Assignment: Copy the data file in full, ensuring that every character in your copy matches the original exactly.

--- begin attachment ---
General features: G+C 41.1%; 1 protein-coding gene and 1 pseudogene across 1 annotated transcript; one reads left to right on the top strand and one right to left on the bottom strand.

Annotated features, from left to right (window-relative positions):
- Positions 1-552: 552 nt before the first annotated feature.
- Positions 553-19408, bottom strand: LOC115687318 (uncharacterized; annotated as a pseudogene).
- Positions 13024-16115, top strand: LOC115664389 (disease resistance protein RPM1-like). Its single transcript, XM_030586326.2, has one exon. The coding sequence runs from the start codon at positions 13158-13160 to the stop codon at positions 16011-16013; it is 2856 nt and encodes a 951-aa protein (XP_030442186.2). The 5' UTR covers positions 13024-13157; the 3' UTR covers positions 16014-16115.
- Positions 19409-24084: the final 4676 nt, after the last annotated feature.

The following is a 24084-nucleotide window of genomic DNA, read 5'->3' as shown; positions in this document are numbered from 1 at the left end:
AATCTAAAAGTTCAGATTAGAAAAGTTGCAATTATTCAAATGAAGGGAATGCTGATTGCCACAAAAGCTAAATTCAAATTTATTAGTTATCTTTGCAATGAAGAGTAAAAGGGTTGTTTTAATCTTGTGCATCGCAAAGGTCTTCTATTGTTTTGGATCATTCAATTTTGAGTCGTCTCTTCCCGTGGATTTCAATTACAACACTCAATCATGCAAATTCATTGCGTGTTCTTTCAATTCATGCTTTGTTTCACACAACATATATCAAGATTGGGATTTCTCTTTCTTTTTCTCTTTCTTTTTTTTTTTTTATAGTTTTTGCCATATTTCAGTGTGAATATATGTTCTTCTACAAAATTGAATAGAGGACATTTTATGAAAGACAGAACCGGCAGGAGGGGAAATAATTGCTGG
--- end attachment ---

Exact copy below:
General features: G+C 41.1%; 1 protein-coding gene and 1 pseudogene across 1 annotated transcript; one reads left to right on the top strand and one right to left on the bottom strand.

Annotated features, from left to right (window-relative positions):
- Positions 1-552: 552 nt before the first annotated feature.
- Positions 553-19408, bottom strand: LOC115687318 (uncharacterized; annotated as a pseudogene).
- Positions 13024-16115, top strand: LOC115664389 (disease resistance protein RPM1-like). Its single transcript, XM_030586326.2, has one exon. The coding sequence runs from the start codon at positions 13158-13160 to the stop codon at positions 16011-16013; it is 2856 nt and encodes a 951-aa protein (XP_030442186.2). The 5' UTR covers positions 13024-13157; the 3' UTR covers positions 16014-16115.
- Positions 19409-24084: the final 4676 nt, after the last annotated feature.

The following is a 24084-nucleotide window of genomic DNA, read 5'->3' as shown; positions in this document are numbered from 1 at the left end:
AATCTAAAAGTTCAGATTAGAAAAGTTGCAATTATTCAAATGAAGGGAATGCTGATTGCCACAAAAGCTAAATTCAAATTTATTAGTTATCTTTGCAATGAAGAGTAAAAGGGTTGTTTTAATCTTGTGCATCGCAAAGGTCTTCTATTGTTTTGGATCATTCAATTTTGAGTCGTCTCTTCCCGTGGATTTCAATTACAACACTCAATCATGCAAATTCATTGCGTGTTCTTTCAATTCATGCTTTGTTTCACACAACATATATCAAGATTGGGATTTCTCTTTCTTTTTCTCTTTCTTTTTTTTTTTTTATAGTTTTTGCCATATTTCAGTGTGAATATATGTTCTTCTACAAAATTGAATAGAGGACATTTTATGAAAGACAGAACCGGCAGGAGGGGAAATAATTGCTGG